Windows 7 64bit support lifecycle?
pv9685 last edited by
Is there any information regarding when the ability to run on Windows 7 64bit is likely to end? I have moved backward from Windows 10 to Windows 7 in an attempt to have an enjoyable UX again and it is like a breath of fresh air. I was worried at first when many secure websites did not work but several hundred Windows Updates later and the Root certificates were updated to allow things to run properly.
Now that I feel like I have some digital "sanctuary" back in my life I am wondering how comfortable I should get with the situation...?
I thought BSD or Linux would be a good option, but not much compares to Windows 7! So here I am.
blackbird71 last edited by
@pv9685 If the experience of Windows XP's end-of-support "descent profile" is any precedent, there are some negative things you will face with Windows 7 going forward. As time goes by, increasing numbers of updated/new programs (browsers, applications, games, etc) will no longer support Win7. That means their new manifestations either may still work in Win7, may work with certain impaired functions, or fail to work at all. If you have a reasonably stable suite of user software on your present system that you don't intend to update/upgrade, this may present you no user-facing issues - for a while.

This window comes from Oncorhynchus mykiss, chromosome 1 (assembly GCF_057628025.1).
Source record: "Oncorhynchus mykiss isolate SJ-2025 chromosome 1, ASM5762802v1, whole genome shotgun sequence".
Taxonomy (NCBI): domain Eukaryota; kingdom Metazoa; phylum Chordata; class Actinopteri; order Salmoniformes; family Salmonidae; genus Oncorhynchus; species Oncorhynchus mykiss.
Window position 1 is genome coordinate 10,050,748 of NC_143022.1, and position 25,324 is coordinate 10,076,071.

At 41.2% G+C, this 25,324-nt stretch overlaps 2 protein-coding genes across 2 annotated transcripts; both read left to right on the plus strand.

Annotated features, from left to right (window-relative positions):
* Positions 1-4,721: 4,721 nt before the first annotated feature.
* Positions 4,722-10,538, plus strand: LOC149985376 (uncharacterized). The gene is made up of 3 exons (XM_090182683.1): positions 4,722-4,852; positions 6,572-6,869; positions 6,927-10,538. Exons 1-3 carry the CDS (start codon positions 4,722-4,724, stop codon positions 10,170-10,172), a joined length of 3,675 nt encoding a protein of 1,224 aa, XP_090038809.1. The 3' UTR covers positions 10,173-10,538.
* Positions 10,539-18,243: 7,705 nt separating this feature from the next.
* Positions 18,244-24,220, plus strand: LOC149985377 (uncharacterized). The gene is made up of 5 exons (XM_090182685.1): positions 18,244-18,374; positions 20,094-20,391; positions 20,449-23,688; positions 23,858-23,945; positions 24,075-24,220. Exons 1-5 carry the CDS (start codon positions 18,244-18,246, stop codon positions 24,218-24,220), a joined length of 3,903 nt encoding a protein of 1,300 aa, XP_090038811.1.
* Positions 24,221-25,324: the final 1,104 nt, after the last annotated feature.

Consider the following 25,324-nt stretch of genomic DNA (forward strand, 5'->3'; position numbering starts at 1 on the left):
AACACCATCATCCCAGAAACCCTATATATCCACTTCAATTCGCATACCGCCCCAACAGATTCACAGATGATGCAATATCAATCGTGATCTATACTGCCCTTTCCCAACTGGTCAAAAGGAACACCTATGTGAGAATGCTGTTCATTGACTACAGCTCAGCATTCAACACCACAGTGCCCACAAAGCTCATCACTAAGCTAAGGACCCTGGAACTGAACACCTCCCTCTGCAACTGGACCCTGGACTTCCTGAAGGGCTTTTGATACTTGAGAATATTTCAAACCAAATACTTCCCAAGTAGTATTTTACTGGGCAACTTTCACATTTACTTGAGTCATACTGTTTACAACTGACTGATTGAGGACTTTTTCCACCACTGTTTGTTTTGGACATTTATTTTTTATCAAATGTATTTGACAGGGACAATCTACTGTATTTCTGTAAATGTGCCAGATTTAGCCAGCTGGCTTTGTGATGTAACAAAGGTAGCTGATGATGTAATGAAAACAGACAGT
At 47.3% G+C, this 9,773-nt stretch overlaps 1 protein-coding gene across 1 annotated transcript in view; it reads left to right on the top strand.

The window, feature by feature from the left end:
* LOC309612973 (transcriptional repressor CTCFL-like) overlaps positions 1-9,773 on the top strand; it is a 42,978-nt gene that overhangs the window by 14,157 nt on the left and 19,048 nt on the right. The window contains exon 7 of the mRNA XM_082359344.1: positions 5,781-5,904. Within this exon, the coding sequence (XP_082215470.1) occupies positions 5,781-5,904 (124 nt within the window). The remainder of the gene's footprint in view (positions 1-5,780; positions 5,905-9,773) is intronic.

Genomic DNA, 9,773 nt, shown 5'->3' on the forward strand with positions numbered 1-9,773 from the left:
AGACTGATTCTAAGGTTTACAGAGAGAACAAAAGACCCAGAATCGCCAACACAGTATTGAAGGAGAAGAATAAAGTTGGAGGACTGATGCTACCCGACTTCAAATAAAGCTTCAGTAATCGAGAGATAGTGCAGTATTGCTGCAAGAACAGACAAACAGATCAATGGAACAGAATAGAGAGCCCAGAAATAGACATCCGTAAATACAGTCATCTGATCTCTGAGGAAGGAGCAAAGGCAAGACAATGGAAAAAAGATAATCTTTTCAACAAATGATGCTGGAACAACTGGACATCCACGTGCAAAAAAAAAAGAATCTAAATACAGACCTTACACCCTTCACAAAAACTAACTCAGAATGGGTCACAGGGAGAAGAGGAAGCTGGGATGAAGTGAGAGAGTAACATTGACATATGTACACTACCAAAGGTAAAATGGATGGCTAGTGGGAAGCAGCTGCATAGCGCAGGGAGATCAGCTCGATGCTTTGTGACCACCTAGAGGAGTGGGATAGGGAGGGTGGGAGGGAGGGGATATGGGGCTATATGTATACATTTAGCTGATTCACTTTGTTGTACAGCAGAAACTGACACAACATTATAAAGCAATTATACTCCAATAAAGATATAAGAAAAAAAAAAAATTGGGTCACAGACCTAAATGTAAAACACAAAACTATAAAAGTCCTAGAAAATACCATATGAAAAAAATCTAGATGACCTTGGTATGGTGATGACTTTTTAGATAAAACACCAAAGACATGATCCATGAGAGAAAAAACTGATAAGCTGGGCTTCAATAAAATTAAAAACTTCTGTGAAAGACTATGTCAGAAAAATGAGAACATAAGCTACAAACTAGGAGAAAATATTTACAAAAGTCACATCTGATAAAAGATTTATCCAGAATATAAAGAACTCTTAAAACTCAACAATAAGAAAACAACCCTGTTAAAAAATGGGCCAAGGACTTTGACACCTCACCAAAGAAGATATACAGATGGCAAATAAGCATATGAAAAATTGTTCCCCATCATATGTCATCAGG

However, eventually you are likely to find that two program types in particular will give increasing compatibility problems of significance: browsers and antivirus programs. Once compatibility with Win7 is dropped by those program types, you will face immediate security risks if you intend to take that system online. In the case of browsers ending their Win7 support, you may be able to migrate to other brands still supporting Win7 for a time, but eventually you will run out of options and face the very real security risks of taking a vulnerable browser model online. Since a browser reveals its brand and model (its user agent string) whenever contacting a website, any site containing malware can immediately recognize an obsolete browser and attempt to attack its known vulnerabilities.
In the case of antivirus, a similar situation will eventually come to exist... support for Win7 will wither away, leaving you with the choice of no longer updating the AV or simply running the system "barefoot" with no AV protection.
Based on experience with XP, the time for various forms of program support to end for an obsolete OS is likely to be within a 3-10 year window after Win7's end-of-life. The longer an out-of-support system is run, the more compatibility issues will arise.